The 2009 film Horsemen, written by David Callaham and directed by Joss Ackerlund stars Dennis Quaid, Ziyi Zhang, Lou Taylor Pucci and has a tiny cameo by Peter Stormare. It is a dark, moody, and overall unsatisfying film that does not so much end as run out of steam.
The film’s plot takes far too long in deciding whether it wants to be a supernatural thriller based on the Biblical reference in Revelations of the four horsemen of the Apocalypse or follow the more mundane, but rather chilling device of “normal” people using the horsemen as a reference in their grizzly countdown to a more personal apocalypse.
Quaid’s character of the widowed detective, Aiden Breslin is too self absorbed to evoke much in the way of viewer empathy and his oldest son, played by Pucci, is too passively aggressive to be likeable or to care much about. The film is full of too many incidents that have no logical trail to the events. For instance, the significance of the derelict Metropolitan theatre is never disclosed. So that Aiden’s returning to the theatre and the film’s final climatic scenes taking place there make no sense.
The apocalyptic theme of the film Horsemen could have used more in the way of an apocalypse with its ending. The climax of the movie was anything but. Unfortunately the lack of a satisfactory ending of the film also carried over into the characters.
Ziyi Zhang, often referred to as the most beautiful woman in the film business, was once again put into the part of villain. It seems that Hollywood loves to take popular Chinese actors and make them villains. Ziyi, who leapt to stardom with western audiences with her performances in Crouching Tiger Hidden Dragon and House of Flying Daggers, makes a good villain. If you don’t believe me, just watch Rush Hour 2, but she is ultimately wasted in the role of Peter Stormare’s adopted daughter who embraces the Biblical references for her, and other young people’s, own end.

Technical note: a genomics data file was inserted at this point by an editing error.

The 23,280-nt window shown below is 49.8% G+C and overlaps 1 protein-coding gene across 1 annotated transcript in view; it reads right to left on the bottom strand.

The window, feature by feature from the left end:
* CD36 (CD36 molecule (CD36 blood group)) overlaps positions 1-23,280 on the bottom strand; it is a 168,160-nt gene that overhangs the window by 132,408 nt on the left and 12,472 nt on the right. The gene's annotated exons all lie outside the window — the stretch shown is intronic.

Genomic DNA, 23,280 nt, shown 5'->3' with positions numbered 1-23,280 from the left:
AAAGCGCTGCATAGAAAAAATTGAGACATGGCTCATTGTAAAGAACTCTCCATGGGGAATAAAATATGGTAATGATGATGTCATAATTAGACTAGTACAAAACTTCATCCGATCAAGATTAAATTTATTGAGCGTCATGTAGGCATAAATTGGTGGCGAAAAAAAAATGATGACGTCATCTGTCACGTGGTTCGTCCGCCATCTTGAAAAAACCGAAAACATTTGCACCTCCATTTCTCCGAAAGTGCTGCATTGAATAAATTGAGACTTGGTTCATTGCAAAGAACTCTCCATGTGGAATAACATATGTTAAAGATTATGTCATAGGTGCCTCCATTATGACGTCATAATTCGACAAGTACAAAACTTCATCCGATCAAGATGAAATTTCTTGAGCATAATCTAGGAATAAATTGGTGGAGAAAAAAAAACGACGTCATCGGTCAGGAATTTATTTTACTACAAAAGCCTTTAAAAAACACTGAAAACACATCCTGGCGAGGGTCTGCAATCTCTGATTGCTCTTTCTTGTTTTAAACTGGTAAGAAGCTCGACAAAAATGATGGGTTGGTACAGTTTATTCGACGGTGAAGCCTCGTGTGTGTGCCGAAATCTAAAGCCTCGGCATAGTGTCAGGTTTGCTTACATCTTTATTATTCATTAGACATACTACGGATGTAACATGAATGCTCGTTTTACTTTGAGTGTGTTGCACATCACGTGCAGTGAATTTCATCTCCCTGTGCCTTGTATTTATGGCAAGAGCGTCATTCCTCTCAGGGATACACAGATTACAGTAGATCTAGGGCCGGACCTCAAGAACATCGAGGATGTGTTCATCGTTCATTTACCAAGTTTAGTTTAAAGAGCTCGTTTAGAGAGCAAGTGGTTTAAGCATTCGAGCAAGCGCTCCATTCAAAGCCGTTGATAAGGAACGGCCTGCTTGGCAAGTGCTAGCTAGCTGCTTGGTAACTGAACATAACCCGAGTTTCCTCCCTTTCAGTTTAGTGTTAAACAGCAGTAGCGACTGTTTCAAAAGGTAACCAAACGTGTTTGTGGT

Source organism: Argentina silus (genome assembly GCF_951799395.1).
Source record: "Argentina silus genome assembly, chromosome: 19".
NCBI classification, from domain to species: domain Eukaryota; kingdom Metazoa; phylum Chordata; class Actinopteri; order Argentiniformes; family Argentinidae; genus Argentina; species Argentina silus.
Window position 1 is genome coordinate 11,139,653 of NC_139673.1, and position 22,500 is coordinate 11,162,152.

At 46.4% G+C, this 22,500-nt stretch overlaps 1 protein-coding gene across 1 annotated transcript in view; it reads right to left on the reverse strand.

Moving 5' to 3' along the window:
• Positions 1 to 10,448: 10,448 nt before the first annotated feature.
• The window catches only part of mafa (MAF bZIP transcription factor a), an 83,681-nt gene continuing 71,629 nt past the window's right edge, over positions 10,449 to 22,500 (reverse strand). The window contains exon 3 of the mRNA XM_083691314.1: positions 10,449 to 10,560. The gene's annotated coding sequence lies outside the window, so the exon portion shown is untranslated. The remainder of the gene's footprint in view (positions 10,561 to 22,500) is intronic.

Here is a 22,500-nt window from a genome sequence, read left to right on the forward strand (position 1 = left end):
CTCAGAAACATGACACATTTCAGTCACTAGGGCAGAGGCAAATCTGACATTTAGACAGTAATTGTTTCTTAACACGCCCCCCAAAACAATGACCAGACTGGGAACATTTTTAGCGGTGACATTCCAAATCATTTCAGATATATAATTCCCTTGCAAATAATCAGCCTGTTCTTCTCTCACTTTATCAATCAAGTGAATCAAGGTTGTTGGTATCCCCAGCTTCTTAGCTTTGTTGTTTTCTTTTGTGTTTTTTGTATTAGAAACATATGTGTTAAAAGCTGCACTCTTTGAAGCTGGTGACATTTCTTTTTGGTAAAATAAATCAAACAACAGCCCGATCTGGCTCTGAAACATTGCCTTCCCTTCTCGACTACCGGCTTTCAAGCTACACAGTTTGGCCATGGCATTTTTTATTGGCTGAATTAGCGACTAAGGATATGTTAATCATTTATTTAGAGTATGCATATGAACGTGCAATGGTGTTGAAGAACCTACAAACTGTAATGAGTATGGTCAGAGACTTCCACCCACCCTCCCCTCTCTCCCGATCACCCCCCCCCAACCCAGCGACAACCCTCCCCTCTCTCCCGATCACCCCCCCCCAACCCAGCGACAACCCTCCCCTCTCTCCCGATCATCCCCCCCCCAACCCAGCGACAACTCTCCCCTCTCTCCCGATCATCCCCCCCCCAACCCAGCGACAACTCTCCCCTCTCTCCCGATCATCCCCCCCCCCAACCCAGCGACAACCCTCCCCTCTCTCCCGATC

Like the film itself, her character is left dangling at the end with no real closure in the area of her involvement with Detective Breslin.
The biggest problem with the film was its almost crawling pace. Everything appeared to moving at the speed of treacle sliding down an incline. There is no real action to speak of, except hear the end of the film and it is fleeting. A blink and you will miss it both times that it occurs.
I had tried to watch this film once before. Being a Dennis Quaid fan, I felt I had to see all of the film. Sadly the ending did not justify the amount of time it took to sit through two, one of which was incomplete, viewings.
I have nothing against films that move at a more languid pace. I enjoyed Stoker quite a lot, but the pacing of that film had a purpose, whereas Horsemen felt like it was wandering aimlessly through its storyline and only grudgingly revealing itself now and again. An almost frustrating, if not boring experience.
Fans of Quaid, Zhang and the delightful Peter Stormare would do better to avoid this particular film unless there really is nothing else to watch. Not a bad film, but more of a boring one. A rather disappointing effort from all concerned. Horsemen is an apocalyptic film with no apocalypse and little in the way of entertainment. Horsemen is currently playing on the UK Netflix.
- GrandMaster – The Film by Wong Kar Wai (movernie.wordpress.com)
- Ziyi Zhang in talks for ‘Crouching Tiger, Hidden Dragon’ sequel – EXCLUSIVE (insidemovies.ew.com)
- Ziyi Zhang opens up about starring in ‘The Grandmaster’ (nydailynews.com)
- Zhang Ziyi Went Over-the-Top in Chanel (nymag.com)